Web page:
20 Jan 2023

Explainer series | Global Warming Potential and climate change

Posted in: Measure and Report Emissions

Explainer series: Global Warming Potential and climate change

The increasing level of greenhouse gases (GHGs) in the atmosphere is causing the planet to heat up. When you think about it, this is an intriguing situation as we cannot see these gases with the naked eye. There are many different GHGs and how they affect the planet depends on their chemical composition. One crucial aspect relates to how much these gases can warm the planet, known as the global warming potential (GWP). Is GWP a straightforward concept, or is it more nuanced than a set of numbers? A better understanding of the  behaviour and atmospheric concentrations of these gases helps us to understand future warming, and a better understanding of what’s required to meet our climate goals.

Greenhouse gases and emissions

Figure 1: Greenhouse gases continue to warm the planet, but are they doing so at an equal rate? Image source: Microsoft Stock Images

What is Global Warming Potential?

GWP is the ability of a GHG to trap heat in the atmosphere over time, relative to carbon dioxide (CO2). The length of time the gas remains in the atmosphere and its heat trapping ability determine its GWP. For a fair comparison, we need to assess an equal amount of each greenhouse gas when determining its GWP. So, one tonne of a GHG is compared to one tonne of CO2. Table 1 shows the GWP values and lifetimes of several GHGs.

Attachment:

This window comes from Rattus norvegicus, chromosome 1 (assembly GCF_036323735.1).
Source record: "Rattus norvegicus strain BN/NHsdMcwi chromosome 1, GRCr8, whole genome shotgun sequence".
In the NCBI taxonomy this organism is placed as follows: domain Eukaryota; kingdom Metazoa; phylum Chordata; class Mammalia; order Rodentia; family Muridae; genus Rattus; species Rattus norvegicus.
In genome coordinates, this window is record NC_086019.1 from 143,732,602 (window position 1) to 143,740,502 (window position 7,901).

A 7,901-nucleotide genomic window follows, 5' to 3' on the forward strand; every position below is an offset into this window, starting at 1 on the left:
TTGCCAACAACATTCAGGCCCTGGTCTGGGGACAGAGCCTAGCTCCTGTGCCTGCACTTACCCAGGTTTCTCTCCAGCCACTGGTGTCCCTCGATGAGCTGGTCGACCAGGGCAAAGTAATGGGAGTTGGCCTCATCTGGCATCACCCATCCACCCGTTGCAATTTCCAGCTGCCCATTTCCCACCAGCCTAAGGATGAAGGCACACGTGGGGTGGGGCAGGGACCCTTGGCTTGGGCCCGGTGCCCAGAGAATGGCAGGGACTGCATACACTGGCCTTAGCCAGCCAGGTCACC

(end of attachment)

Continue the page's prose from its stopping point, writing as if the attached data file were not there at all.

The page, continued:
A useful way to picture GHGs is like a series of blankets in the atmosphere. These blankets trap the heat from the sun as it is refracted back from the earth’s surface. The more GHGs in the atmosphere, the more warming we can expect on earth. This is problematic, of course, as we need to limit warming to ensure communities, physical environments, and ecosystems can function properly.

Global Warming Potentials from the IPCC sixth assessment report

Table 1: Global Warming Potentials from the IPCC sixth assessment report. Source: IPCC

Is there just one kind of GWP measurement?

There are several types, including GWP100, GWP20, GWP*, and Global temperature change potential (GTP). You may have seen many GWP measures used, so let’s compare the main ones:

GWP100 and GWP20

Different gases absorb different amounts of energy, similar to how some foods cook faster than others. The more energy it absorbs, the faster it can cook. GWP100 is based on the energy absorbed by a gas over 100 years compared to CO2, and GWP20 based on energy absorbed over 20 years. GWP100 is better suited to gases with longer lifetimes (e.g. carbon dioxide, nitrous oxide) and GWP20 gases with shorter lifetimes, such as methane. Impacts that happen 100 years after the emissions occur are not factored into GWP100 numbers, with impacts after 20 years not factored into GWP20 figures.

The GWP value will be lower for gases with lifetimes that are shorter than CO2. On the contrary, gases with shorter lifetimes will have higher GWP values. Methane, for example, has a short lifetime of around 10-12 years, a GWP100 of 27-30 and a GWP20 of 80-83.